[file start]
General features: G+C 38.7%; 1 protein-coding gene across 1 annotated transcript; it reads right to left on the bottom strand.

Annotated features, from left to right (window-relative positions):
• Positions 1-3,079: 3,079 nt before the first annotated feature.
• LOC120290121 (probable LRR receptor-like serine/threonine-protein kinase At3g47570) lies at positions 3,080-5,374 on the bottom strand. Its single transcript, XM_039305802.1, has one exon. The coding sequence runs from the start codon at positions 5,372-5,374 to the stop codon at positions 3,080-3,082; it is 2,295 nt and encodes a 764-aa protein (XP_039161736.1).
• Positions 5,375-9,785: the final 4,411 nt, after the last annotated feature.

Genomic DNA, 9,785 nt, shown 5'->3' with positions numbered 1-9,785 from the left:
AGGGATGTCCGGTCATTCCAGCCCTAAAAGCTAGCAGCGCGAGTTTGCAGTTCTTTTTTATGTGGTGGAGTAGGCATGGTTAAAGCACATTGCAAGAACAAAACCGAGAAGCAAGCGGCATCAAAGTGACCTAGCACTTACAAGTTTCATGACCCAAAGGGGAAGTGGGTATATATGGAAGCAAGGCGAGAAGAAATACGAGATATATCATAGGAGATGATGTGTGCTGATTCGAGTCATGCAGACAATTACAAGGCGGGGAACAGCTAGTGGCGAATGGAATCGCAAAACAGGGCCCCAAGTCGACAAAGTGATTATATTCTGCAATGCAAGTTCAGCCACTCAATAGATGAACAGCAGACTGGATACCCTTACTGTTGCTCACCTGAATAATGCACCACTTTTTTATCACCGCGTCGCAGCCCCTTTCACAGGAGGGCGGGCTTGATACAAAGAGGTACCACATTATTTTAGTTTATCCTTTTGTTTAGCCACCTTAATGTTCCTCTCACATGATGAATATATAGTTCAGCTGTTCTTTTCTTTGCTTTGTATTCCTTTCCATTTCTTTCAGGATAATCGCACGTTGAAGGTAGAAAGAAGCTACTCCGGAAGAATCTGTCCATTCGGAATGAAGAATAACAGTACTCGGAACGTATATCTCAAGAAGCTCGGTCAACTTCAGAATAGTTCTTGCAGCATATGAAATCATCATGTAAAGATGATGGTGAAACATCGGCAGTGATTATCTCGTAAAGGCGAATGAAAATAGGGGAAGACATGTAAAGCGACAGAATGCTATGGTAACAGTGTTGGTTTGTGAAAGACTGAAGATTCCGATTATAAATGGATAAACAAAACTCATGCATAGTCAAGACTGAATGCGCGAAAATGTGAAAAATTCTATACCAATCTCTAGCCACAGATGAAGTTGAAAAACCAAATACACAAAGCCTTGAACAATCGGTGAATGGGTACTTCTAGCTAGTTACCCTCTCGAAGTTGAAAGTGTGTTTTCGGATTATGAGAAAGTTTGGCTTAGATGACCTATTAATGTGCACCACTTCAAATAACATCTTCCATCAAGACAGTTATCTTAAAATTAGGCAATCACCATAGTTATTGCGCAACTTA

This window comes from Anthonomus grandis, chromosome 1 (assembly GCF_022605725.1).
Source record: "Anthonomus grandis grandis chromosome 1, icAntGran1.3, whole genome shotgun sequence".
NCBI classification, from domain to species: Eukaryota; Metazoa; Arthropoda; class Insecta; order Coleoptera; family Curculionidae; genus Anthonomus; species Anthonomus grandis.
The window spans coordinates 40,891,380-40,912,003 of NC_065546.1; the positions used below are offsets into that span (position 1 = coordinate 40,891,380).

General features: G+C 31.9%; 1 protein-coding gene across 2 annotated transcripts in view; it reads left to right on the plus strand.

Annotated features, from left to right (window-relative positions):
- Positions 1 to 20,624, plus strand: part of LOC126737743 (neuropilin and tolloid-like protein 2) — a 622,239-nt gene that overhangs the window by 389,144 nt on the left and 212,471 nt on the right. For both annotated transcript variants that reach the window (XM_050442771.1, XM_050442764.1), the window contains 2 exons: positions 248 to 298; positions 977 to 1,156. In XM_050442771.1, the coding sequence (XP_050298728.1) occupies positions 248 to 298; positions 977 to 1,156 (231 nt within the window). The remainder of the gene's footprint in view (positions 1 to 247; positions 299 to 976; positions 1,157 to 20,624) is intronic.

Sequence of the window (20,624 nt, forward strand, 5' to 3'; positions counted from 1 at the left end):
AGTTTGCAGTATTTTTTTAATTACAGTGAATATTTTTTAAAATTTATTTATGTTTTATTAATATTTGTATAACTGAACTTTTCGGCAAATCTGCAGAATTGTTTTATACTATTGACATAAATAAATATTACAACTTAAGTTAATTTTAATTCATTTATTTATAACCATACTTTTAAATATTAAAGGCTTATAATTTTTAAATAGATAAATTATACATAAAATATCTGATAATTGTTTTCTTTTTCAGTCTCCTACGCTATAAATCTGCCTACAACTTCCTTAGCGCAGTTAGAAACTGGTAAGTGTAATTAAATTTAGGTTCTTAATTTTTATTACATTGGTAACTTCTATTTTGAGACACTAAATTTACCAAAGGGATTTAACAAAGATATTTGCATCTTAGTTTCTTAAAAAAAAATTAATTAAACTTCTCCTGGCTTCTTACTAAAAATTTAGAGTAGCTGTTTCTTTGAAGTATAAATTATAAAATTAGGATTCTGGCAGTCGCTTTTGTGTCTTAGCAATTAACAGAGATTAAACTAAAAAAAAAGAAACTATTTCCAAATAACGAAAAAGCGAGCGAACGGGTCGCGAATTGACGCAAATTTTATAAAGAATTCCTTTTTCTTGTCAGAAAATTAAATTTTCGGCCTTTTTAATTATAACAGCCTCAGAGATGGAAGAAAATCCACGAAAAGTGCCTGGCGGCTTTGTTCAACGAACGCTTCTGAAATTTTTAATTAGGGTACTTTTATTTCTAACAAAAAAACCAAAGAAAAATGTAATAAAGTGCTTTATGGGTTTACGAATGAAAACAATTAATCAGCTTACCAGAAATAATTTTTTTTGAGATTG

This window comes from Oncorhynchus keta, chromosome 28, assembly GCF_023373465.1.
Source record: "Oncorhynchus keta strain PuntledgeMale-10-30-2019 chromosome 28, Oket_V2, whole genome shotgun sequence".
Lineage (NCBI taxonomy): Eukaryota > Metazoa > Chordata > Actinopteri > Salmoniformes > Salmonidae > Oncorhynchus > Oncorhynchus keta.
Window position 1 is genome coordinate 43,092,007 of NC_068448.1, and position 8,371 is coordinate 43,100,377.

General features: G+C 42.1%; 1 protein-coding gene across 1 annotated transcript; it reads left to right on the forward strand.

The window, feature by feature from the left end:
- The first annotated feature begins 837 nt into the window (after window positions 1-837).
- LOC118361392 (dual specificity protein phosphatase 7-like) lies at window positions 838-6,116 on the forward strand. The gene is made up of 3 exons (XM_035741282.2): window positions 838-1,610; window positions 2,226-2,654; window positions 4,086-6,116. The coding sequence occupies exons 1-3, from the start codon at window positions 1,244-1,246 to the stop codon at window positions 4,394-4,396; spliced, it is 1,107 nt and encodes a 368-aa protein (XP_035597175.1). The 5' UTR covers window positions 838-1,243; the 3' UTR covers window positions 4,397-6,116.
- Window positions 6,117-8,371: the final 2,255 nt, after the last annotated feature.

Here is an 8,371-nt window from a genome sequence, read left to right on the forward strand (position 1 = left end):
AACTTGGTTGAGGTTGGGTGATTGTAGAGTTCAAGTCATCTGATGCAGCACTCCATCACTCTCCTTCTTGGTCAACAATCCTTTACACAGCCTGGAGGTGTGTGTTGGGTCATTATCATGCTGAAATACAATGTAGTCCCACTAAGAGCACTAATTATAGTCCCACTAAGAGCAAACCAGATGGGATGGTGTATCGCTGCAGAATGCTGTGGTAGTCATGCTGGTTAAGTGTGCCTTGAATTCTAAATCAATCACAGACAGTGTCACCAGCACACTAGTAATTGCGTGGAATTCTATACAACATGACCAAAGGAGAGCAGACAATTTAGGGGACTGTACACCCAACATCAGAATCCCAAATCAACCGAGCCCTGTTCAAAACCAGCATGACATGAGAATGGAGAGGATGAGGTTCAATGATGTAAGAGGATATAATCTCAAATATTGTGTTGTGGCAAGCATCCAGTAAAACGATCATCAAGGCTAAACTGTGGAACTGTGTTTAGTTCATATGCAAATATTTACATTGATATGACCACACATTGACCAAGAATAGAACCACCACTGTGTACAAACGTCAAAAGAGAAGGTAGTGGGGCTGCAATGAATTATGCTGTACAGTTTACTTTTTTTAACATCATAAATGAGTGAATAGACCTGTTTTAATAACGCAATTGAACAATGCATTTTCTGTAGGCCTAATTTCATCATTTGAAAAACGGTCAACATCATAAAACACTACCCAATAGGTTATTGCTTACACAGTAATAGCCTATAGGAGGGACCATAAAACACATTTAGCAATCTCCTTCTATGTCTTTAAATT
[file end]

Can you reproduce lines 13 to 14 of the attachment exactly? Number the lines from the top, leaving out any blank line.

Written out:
Annotated features, from left to right (window-relative positions):
- Positions 1 to 20,624, plus strand: part of LOC126737743 (neuropilin and tolloid-like protein 2) — a 622,239-nt gene that overhangs the window by 389,144 nt on the left and 212,471 nt on the right. For both annotated transcript variants that reach the window (XM_050442771.1, XM_050442764.1), the window contains 2 exons: positions 248 to 298; positions 977 to 1,156. In XM_050442771.1, the coding sequence (XP_050298728.1) occupies positions 248 to 298; positions 977 to 1,156 (231 nt within the window). The remainder of the gene's footprint in view (positions 1 to 247; positions 299 to 976; positions 1,157 to 20,624) is intronic.